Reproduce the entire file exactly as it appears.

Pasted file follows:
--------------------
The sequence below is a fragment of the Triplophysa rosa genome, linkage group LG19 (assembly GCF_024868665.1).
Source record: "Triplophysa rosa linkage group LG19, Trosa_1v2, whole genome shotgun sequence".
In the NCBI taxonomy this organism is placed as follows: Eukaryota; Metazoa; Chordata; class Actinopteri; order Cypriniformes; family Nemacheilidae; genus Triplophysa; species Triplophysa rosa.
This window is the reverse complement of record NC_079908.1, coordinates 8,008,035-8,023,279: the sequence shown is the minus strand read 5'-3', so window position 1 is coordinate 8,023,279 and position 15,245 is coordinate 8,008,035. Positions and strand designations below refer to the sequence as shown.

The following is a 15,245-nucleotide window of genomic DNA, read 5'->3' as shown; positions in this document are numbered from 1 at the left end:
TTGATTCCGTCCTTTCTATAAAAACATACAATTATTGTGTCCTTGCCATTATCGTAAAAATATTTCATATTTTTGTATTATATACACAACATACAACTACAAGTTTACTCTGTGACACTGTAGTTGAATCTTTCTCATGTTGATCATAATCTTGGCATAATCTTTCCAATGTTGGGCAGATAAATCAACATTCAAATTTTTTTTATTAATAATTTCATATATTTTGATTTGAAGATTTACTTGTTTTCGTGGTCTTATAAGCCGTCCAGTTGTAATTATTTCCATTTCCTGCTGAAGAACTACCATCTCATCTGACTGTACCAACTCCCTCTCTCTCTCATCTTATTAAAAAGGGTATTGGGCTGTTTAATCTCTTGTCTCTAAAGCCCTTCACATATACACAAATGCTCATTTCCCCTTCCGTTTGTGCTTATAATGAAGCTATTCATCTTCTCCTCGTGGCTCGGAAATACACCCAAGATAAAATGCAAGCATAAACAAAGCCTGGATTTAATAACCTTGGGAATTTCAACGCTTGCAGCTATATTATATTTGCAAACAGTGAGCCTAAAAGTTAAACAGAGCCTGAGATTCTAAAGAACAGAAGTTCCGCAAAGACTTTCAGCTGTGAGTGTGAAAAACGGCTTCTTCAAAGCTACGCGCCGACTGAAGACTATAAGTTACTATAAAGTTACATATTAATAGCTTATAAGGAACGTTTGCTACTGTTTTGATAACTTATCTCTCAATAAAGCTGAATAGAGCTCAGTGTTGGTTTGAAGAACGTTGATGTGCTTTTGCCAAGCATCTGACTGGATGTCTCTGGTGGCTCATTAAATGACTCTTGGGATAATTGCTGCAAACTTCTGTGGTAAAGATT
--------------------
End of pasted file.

The sequence below is a fragment of the Triplophysa rosa genome, linkage group LG19 (assembly GCF_024868665.1).
Source record: "Triplophysa rosa linkage group LG19, Trosa_1v2, whole genome shotgun sequence".
In the NCBI taxonomy this organism is placed as follows: Eukaryota; Metazoa; Chordata; class Actinopteri; order Cypriniformes; family Nemacheilidae; genus Triplophysa; species Triplophysa rosa.
This window is the reverse complement of record NC_079908.1, coordinates 8,008,035-8,023,279: the sequence shown is the minus strand read 5'-3', so window position 1 is coordinate 8,023,279 and position 15,245 is coordinate 8,008,035. Positions and strand designations below refer to the sequence as shown.

The following is a 15,245-nucleotide window of genomic DNA, read 5'->3' as shown; positions in this document are numbered from 1 at the left end:
TTGATTCCGTCCTTTCTATAAAAACATACAATTATTGTGTCCTTGCCATTATCGTAAAAATATTTCATATTTTTGTATTATATACACAACATACAACTACAAGTTTACTCTGTGACACTGTAGTTGAATCTTTCTCATGTTGATCATAATCTTGGCATAATCTTTCCAATGTTGGGCAGATAAATCAACATTCAAATTTTTTTTATTAATAATTTCATATATTTTGATTTGAAGATTTACTTGTTTTCGTGGTCTTATAAGCCGTCCAGTTGTAATTATTTCCATTTCCTGCTGAAGAACTACCATCTCATCTGACTGTACCAACTCCCTCTCTCTCTCATCTTATTAAAAAGGGTATTGGGCTGTTTAATCTCTTGTCTCTAAAGCCCTTCACATATACACAAATGCTCATTTCCCCTTCCGTTTGTGCTTATAATGAAGCTATTCATCTTCTCCTCGTGGCTCGGAAATACACCCAAGATAAAATGCAAGCATAAACAAAGCCTGGATTTAATAACCTTGGGAATTTCAACGCTTGCAGCTATATTATATTTGCAAACAGTGAGCCTAAAAGTTAAACAGAGCCTGAGATTCTAAAGAACAGAAGTTCCGCAAAGACTTTCAGCTGTGAGTGTGAAAAACGGCTTCTTCAAAGCTACGCGCCGACTGAAGACTATAAGTTACTATAAAGTTACATATTAATAGCTTATAAGGAACGTTTGCTACTGTTTTGATAACTTATCTCTCAATAAAGCTGAATAGAGCTCAGTGTTGGTTTGAAGAACGTTGATGTGCTTTTGCCAAGCATCTGACTGGATGTCTCTGGTGGCTCATTAAATGACTCTTGGGATAATTGCTGCAAACTTCTGTGGTAAAGATT